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Norman Simmons, Pianist Who Made an Elegant Art Out of Accompaniment, Dies at 91

Chris Drukker
Jazz House Kids

Norman Simmons, a pianist, composer, arranger and educator whose multidimensional jazz career featured a series of high-profile associations with singers — like Carmen McRae, Betty Carter, Joe Williams and Anita O’Day — died on Thursday in Mesa, Ariz.

He was 91, and lived in Lakewood, N.J. The cause was multiple myeloma, singer Antoinette Montague, a close friend, tells WBGO.

Norman Simmons, at left, backing saxophonist Wardell Gray at the Beehive Lounge in Chicago, in the mid-1950s.
Norman Simmons, left, backing saxophonist Wardell Gray at the Beehive Lounge in Chicago, mid-1950s.

During a career spanning more than 65 years, Simmons specialized in a precise and nuanced style at the piano, with a keen sense of dynamic variation and harmonic color. For the first half of the 1950s he was a house pianist at the Beehive Lounge in Chicago, backing traveling greats like Wardell Gray and Lester Young. He was part of the band that played with bebop titan Charlie Parker in Feb. 1955, during Parker's final appearance in Chicago.

The strength of Simmons' instincts as an arranger and accompanist, especially but not exclusively behind vocalists, brought him into a rare stratum of musical achievement — but also played a likely role in his chronic undervaluing as a bandleader.

He released fewer than a dozen albums, including several on his own Milljac label. His most recent was In Private, a refined and easygoing trio album made for the Savant label nearly 20 years ago. His earliest was the self-titled Norman Simmons Trio, which the Argo label released in 1956; it features him with bassist Victor Sproles and drummer Vernel Fournier, who would imminently make history on the same label as a member of the Ahmad Jamal Trio. Simmons always maintained that Fournier developed some of his trademark style, including the lilting offbeat bounce of “Poinciana,” in the earlier trio.

But Simmons also credited Jamal as one of his piano influences, along with Oscar Peterson, Duke Ellington and Hank Jones. And like Jones, who devoted a substantial part of his career to backing Ella Fitzgerald, Simmons took pride in his intuition as a singer’s pianist — a skill that kept him in high demand and steady employ for years. It was a singer, Ernestine Anderson, who convinced him to leave Chicago for New York, near the close of the '50s.

Carmen McRae relied on his perceptive support throughout the 1960s and early ’70s, featuring him on albums including Sings Lover Man and Other Billie Holiday Classics and Woman Talk. The depth of their simpatico is perfectly clear on this 1962 performance of Thelonious Monk’s “‘Round Midnight,” taped for Ralph Gleason’s Jazz Casual show. (Sproles is on bass, and Walter Perkins on drums.)

Simmons also found collaborative success with, among others, Betty Carter and Anita O'Day in the 1970s; Helen Humes and Joe Williams in the '80s; Dakota Staton and Etta Jones in the '90s; and Carol Sloane and Mark Murphy in the '00s.

"I accompany most people very well for the simple reason [that] you're doing an instant arrangement," Simmons said in a 1995 interview for the Hamilton College Jazz Archive. "And you’re already deciding where it should go based on what the person is doing. Where to increase the emotion. Where to diminish the emotion. How their breathing is. Where their phrasing is. And you begin to orchestrate accordingly, like that."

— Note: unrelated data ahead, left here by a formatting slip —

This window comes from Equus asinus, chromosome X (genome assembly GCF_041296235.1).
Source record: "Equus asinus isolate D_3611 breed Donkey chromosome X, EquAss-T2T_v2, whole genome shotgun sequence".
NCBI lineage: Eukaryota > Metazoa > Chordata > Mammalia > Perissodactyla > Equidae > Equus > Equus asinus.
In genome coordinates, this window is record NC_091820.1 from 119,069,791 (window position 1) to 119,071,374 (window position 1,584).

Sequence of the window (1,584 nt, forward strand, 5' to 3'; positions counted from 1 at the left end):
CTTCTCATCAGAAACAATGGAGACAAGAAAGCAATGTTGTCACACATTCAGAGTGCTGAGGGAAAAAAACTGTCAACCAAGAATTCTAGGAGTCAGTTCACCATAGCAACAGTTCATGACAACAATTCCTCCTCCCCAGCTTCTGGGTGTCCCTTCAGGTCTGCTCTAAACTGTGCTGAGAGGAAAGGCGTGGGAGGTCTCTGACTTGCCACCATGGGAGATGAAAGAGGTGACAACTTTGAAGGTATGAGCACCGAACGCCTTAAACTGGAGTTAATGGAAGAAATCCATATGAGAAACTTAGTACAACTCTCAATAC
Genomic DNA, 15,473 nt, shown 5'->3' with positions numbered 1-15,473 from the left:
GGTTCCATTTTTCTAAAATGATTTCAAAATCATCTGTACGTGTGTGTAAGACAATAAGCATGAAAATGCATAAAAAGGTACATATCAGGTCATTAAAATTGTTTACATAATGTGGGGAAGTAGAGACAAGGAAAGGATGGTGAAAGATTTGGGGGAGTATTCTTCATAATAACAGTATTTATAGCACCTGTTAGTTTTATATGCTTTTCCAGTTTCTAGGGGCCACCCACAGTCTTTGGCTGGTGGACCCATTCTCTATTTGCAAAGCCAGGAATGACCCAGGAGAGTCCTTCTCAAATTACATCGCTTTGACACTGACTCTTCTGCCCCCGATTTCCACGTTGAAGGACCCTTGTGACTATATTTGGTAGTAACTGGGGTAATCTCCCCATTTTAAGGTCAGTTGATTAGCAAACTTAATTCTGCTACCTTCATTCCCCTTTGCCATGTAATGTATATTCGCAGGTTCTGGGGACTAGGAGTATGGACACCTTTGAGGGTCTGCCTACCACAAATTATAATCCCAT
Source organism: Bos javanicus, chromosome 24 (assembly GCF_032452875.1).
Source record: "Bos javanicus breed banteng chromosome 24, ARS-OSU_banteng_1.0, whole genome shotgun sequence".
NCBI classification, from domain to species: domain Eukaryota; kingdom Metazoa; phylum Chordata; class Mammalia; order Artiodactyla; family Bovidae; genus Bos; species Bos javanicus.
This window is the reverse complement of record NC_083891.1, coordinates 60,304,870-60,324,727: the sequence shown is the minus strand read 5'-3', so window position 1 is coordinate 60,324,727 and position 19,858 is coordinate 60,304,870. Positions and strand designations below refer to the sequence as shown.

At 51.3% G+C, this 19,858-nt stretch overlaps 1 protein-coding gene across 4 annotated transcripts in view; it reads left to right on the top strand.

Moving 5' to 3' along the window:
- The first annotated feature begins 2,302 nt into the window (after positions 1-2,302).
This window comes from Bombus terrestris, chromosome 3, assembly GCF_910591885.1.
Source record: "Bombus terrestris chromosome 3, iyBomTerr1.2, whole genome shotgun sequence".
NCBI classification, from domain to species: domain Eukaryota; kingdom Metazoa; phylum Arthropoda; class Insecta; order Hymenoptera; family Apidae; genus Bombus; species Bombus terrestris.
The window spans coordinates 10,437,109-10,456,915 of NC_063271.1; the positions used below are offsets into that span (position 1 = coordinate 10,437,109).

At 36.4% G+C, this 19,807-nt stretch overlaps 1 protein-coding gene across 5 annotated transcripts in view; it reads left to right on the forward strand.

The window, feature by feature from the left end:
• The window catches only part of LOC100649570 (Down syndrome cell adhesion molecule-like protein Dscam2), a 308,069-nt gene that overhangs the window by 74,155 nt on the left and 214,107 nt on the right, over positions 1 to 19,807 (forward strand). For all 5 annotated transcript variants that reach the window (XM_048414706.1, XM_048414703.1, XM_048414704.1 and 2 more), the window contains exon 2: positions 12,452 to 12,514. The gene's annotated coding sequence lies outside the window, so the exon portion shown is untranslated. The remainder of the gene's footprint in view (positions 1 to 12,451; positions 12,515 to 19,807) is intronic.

Sarney Norman Simmons was born in Chicago on Oct. 6, 1929. As a child he initially learned to play music on his family’s upright player piano; soon he was picking out songs by ear. His most formative influence was Duke Ellington, whom he admired both as a pianist and a composer and arranger. His own output always carried a similar sense of balance, with careful attunement to the personalities of his musical partners.

As a case in point, Simmons served as pianist and musical director of Hyde Park After Dark, a reunion album recorded in 1981 with tenor saxophonists Clifford Jordan and Von Freeman. "I picked up on the way Von expressed himself with a delayed tonguing, whereas Clifford is very straight ahead," Simmons told Aaron Cohen for the liner notes to The Complete Bee Hive Sessions, on Mosaic Records. "Von slingshots his phrases, he holds them back for some period [of] time and then lets them go. Clifford is right on his stuff, because he spent a lot of time in New York."

Norman Simmons at the piano during a visit to Jazz House Kids
Chris Drukker
Jazz House Kids
Norman Simmons at the piano during a visit to Jazz House Kids

Simmons taught extensively, with Jazzmobile and at William Paterson and the New School. He was also deeply involved with Jazz House Kids, whose founder and president, Melissa Walker, is another of the singers to have studied and recorded with him. “After I formed the organization in 2012, about two years in, Norman and I used to go into schools in Newark,” Walker tells WBGO. “We had a program called the Vocal Summit, a residency program. And Norman would write all the charts.”

His involvement with Jazz House Kids never flagged, Walker says. “At the end of a recent summer workshop, the applause for him was this resounding standing ovation,” she recalls. “He started to tear up, and he spoke to all of the students at Montclair State University and said, ‘You don’t understand. This music has been my life.’”

She adds: “He was not a person who put himself forward. He put the music forward. He didn’t have another agenda. He was just a vessel for this music.”

A veteran jazz critic and award-winning author, and a regular contributor to NPR Music.